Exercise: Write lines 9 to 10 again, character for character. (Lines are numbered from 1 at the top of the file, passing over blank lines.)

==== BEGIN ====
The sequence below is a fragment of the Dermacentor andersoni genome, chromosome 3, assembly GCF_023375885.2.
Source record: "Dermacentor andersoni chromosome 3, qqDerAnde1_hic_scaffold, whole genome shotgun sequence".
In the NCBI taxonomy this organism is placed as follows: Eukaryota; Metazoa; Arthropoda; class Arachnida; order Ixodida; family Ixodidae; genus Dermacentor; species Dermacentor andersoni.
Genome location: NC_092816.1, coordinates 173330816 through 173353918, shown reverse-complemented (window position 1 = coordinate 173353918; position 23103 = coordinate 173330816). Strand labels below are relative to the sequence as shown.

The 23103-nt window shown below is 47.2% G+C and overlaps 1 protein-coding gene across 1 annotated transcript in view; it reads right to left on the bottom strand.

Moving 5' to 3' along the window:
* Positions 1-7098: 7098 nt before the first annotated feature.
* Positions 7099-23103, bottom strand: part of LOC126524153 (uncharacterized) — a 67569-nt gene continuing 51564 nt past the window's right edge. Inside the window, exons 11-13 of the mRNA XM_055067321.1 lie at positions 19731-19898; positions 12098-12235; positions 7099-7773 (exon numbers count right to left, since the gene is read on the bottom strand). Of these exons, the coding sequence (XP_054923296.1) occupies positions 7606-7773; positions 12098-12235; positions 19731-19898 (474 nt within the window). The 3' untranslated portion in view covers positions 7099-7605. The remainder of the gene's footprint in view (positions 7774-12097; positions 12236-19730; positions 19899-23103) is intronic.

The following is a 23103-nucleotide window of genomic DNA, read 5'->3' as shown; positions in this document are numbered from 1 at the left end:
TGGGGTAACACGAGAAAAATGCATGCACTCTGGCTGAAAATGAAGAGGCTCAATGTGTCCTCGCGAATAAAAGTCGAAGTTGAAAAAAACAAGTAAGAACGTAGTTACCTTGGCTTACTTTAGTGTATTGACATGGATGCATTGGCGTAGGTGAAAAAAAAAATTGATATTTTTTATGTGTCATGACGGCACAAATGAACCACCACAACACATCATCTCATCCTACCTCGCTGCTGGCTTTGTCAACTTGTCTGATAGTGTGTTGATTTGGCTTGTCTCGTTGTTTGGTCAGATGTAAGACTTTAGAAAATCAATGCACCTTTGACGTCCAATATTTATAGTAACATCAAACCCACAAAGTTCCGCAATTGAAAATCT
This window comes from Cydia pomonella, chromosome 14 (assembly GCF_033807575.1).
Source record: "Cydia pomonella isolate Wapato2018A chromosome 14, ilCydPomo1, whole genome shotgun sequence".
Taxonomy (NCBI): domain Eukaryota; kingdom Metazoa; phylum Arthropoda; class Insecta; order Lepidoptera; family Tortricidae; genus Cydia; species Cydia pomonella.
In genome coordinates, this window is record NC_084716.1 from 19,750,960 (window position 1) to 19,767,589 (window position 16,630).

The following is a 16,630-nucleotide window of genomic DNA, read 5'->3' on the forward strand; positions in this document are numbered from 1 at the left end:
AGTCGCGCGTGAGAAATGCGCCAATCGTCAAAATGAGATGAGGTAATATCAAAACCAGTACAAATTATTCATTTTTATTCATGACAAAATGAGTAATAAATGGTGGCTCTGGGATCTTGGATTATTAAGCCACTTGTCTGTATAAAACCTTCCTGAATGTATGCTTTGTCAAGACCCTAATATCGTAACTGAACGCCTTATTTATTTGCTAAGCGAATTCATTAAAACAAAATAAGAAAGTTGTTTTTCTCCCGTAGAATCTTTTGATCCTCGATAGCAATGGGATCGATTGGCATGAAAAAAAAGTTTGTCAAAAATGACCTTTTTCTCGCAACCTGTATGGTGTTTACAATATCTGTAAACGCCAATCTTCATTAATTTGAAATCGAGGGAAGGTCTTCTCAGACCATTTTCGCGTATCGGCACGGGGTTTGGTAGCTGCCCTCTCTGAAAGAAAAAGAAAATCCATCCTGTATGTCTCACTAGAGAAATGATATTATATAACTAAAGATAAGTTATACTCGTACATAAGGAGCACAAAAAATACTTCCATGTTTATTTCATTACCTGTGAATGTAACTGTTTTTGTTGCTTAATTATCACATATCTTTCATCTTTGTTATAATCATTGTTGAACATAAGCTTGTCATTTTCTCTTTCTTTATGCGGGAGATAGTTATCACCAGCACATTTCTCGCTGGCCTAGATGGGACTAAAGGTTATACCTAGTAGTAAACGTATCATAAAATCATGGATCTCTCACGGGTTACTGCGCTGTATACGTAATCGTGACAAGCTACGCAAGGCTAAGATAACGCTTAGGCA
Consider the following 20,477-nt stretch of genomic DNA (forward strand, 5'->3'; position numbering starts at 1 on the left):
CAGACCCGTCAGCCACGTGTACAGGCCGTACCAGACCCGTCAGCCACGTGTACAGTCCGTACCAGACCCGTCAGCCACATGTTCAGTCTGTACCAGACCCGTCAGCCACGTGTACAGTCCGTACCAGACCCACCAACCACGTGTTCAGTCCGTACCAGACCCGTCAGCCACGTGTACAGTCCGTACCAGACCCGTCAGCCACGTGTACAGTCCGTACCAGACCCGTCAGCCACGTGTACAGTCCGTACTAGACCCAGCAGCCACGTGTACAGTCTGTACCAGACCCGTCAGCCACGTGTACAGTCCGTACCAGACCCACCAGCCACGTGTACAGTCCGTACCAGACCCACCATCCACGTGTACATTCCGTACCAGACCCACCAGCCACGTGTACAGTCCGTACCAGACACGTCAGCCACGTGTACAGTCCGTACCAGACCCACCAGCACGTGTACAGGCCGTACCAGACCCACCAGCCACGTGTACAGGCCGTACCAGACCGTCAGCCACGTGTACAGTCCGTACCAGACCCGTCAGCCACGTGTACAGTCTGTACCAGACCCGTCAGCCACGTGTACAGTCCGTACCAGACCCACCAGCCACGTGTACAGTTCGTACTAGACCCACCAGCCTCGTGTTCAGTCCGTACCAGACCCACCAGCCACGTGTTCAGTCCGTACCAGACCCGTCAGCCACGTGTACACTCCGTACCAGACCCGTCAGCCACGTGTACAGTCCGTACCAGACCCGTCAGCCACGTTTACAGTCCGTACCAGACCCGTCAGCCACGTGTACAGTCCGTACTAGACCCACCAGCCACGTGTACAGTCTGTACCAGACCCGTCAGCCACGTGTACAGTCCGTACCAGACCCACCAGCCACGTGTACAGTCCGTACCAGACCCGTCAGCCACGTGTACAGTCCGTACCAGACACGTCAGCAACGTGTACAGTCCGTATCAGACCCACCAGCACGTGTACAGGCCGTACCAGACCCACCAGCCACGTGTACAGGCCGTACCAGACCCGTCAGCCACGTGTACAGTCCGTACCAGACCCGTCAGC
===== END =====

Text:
The following is a 23103-nucleotide window of genomic DNA, read 5'->3' as shown; positions in this document are numbered from 1 at the left end:
TGGGGTAACACGAGAAAAATGCATGCACTCTGGCTGAAAATGAAGAGGCTCAATGTGTCCTCGCGAATAAAAGTCGAAGTTGAAAAAAACAAGTAAGAACGTAGTTACCTTGGCTTACTTTAGTGTATTGACATGGATGCATTGGCGTAGGTGAAAAAAAAAATTGATATTTTTTATGTGTCATGACGGCACAAATGAACCACCACAACACATCATCTCATCCTACCTCGCTGCTGGCTTTGTCAACTTGTCTGATAGTGTGTTGATTTGGCTTGTCTCGTTGTTTGGTCAGATGTAAGACTTTAGAAAATCAATGCACCTTTGACGTCCAATATTTATAGTAACATCAAACCCACAAAGTTCCGCAATTGAAAATCT